Film blog for 2013

My name is Simon Ørberg, and this is my film blog.
I have made something called a Shamelist which is a list of 50 films that I'm embarrassed of never having seen. My goal on this blog is to review all 50 films on that list (as well as any other film I might watch) before the end of the year.
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Film: Jeff, Who Lives at Home
Directors: Jay and Mark Duplass
Must-See Classic? No
Rating: 5/5
Review: When I heard the album This Is Happening by LCD Soundsystem for the first time, I immediately started wondering why I hadn’t heard something like this before. It was everything I never knew I’d been looking for in music. Jeff, Who Lives at Home just did the same for me in film. This is the kind of film that I wish to write or direct one day. It’s not really a feel-good film but it makes you feel at home somehow. If it were a person it’d be one of those lovable people who you just want to hug. Not out of pity but because they make you feel good. In fact, it’d be just like Jason Segal, which is very fortunate considering he’s the main character. His warmth and kindness embodies this film completely.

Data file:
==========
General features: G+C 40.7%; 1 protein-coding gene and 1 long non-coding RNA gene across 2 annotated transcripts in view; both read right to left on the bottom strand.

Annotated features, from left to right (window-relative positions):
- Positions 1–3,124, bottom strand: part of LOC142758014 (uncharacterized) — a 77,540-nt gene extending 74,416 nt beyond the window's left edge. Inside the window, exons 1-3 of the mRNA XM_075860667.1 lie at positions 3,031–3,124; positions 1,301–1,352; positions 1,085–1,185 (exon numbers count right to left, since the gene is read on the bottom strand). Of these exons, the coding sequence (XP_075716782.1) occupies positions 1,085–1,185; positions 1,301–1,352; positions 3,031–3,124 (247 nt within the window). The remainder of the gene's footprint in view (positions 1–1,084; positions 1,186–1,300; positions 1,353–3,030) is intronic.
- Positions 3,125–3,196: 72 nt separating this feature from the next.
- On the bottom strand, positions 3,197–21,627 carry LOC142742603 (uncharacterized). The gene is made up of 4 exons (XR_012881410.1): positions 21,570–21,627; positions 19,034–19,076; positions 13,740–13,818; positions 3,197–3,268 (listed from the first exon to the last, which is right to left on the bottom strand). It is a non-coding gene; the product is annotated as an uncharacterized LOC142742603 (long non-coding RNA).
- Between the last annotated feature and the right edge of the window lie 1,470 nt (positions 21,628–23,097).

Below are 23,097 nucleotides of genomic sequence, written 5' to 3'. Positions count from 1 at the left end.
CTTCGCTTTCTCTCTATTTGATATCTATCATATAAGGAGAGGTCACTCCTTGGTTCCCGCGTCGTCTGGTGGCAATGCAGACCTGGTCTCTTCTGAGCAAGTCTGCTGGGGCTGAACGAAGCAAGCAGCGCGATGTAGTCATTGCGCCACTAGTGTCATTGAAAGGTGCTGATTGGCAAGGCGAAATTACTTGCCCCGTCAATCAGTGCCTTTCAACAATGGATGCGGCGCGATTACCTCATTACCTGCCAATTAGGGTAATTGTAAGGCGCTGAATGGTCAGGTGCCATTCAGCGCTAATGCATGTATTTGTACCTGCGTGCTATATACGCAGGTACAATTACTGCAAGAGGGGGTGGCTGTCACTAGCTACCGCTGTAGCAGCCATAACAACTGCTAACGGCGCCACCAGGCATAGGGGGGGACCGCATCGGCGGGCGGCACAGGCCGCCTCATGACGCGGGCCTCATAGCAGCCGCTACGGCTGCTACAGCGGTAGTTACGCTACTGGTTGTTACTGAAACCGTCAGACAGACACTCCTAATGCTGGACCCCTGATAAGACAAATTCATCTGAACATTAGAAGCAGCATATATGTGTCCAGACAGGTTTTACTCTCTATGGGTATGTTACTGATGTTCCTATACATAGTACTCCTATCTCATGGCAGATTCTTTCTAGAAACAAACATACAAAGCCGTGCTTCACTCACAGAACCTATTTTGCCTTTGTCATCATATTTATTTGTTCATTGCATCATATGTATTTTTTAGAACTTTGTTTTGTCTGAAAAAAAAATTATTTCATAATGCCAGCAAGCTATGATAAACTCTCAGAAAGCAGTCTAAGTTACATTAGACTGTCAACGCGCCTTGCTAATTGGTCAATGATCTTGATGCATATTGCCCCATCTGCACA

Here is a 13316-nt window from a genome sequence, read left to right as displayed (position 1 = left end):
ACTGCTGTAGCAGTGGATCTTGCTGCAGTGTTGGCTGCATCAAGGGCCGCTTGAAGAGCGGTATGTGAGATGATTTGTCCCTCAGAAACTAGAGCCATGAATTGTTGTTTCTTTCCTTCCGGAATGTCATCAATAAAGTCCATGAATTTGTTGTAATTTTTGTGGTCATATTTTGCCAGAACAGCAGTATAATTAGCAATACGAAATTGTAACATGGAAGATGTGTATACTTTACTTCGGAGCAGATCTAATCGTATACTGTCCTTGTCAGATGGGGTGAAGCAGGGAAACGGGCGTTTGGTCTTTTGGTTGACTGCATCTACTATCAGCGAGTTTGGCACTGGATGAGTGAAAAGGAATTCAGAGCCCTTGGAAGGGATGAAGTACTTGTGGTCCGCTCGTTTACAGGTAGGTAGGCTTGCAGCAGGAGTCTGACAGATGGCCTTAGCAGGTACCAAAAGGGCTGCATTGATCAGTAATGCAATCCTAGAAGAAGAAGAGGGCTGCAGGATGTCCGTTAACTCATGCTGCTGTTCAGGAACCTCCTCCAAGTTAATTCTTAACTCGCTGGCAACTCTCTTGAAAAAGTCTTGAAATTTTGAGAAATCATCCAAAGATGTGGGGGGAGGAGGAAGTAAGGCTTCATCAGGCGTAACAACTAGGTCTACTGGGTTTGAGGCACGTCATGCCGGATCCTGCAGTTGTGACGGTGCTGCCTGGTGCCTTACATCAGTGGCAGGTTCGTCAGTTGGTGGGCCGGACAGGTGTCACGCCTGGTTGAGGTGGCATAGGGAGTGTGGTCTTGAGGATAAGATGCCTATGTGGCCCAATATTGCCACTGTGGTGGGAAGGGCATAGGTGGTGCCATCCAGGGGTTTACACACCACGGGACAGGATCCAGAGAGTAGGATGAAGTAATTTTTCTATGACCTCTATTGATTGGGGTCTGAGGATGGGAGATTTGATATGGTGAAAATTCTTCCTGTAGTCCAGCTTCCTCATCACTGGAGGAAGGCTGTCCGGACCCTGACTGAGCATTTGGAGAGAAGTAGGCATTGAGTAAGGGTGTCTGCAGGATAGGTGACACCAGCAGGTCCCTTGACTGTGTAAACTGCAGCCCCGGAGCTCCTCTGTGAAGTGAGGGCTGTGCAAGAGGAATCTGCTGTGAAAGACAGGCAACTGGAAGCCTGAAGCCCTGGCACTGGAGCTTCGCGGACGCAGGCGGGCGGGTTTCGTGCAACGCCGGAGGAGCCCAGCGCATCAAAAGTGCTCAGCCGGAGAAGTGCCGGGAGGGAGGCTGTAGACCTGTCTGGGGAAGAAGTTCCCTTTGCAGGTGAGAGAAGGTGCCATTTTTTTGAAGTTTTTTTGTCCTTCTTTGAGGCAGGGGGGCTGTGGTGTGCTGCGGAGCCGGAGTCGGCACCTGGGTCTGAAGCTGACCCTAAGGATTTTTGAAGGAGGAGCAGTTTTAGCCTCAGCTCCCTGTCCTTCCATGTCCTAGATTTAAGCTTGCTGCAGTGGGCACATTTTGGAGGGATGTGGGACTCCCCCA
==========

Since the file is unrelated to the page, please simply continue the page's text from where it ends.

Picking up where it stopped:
There are so many good things I can say about Jeff, Who Lives at Home. I’ve already mentioned that Jason Segal was spot-on for his role but the rest of the cast also pulls off stellar performances. They improvise some of the funniest and most convincing arguments I’ve ever seen on screen. The improvisation goes along well with the very distinctive handheld camerawork that kind of reminded me of how Arrested Development was filmed (I’m thinking in particular of the quick zoom cinematography that I’ve become a big fan of).  

At several moments in the film I caught myself thinking “just imagine what this would have looked like if it wasn’t an independent production”. There is no way a Hollywood executive would have allowed the final dramatic scene on the bridge to be played out without slow motion effects, expensive underwater scenes and a grand original score accompanying the whole ordeal. Jeff, Who Lives at Home never takes itself seriously enough to do something like that. It stays grounded and remains so unfathomably and obviously human. The Duplass brothers just reminded me why I’m passionate about film.

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